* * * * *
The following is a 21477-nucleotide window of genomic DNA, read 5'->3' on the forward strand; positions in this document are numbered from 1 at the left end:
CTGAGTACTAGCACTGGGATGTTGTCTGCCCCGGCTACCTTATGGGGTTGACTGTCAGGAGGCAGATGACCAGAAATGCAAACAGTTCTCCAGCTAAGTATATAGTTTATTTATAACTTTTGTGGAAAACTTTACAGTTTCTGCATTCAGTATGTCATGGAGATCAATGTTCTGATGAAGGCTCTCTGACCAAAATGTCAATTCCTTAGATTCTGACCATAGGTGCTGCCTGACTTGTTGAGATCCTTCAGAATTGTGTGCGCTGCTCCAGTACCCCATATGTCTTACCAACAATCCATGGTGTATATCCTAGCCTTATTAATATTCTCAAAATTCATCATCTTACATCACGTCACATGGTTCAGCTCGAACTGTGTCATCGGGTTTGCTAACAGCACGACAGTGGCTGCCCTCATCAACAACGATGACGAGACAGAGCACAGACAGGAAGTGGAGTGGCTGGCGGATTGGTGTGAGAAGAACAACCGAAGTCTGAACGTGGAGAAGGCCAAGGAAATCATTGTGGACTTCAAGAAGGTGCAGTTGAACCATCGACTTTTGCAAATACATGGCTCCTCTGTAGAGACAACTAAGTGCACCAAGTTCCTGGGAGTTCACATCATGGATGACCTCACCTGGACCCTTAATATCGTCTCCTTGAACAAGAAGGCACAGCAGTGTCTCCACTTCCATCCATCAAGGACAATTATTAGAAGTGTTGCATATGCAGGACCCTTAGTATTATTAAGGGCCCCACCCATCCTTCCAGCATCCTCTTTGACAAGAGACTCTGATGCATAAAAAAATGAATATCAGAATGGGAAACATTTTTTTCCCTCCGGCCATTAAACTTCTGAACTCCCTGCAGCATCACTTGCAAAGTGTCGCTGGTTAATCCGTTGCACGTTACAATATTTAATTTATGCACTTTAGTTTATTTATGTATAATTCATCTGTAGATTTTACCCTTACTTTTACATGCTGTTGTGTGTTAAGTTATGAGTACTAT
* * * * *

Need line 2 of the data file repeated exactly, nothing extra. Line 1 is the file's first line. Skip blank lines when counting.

CTGAGTACTAGCACTGGGATGTTGTCTGCCCCGGCTACCTTATGGGGTTGACTGTCAGGAGGCAGATGACCAGAAATGCAAACAGTTCTCCAGCTAAGTATATAGTTTATTTATAACTTTTGTGGAAAACTTTACAGTTTCTGCATTCAGTATGTCATGGAGATCAATGTTCTGATGAAGGCTCTCTGACCAAAATGTCAATTCCTTAGATTCTGACCATAGGTGCTGCCTGACTTGTTGAGATCCTTCAGAATTGTGTGCGCTGCTCCAGTACCCCATATGTCTTACCAACAATCCATGGTGTATATCCTAGCCTTATTAATATTCTCAAAATTCATCATCTTACATCACGTCACATGGTTCAGCTCGAACTGTGTCATCGGGTTTGCTAACAGCACGACAGTGGCTGCCCTCATCAACAACGATGACGAGACAGAGCACAGACAGGAAGTGGAGTGGCTGGCGGATTGGTGTGAGAAGAACAACCGAAGTCTGAACGTGGAGAAGGCCAAGGAAATCATTGTGGACTTCAAGAAGGTGCAGTTGAACCATCGACTTTTGCAAATACATGGCTCCTCTGTAGAGACAACTAAGTGCACCAAGTTCCTGGGAGTTCACATCATGGATGACCTCACCTGGACCCTTAATATCGTCTCCTTGAACAAGAAGGCACAGCAGTGTCTCCACTTCCATCCATCAAGGACAATTATTAGAAGTGTTGCATATGCAGGACCCTTAGTATTATTAAGGGCCCCACCCATCCTTCCAGCATCCTCTTTGACAAGAGACTCTGATGCATAAAAAAATGAATATCAGAATGGGAAACATTTTTTTCCCTCCGGCCATTAAACTTCTGAACTCCCTGCAGCATCACTTGCAAAGTGTCGCTGGTTAATCCGTTGCACGTTACAATATTTAATTTATGCACTTTAGTTTATTTATGTATAATTCATCTGTAGATTTTACCCTTACTTTTACATGCTGTTGTGTGTTAAGTTATGAGTACTAT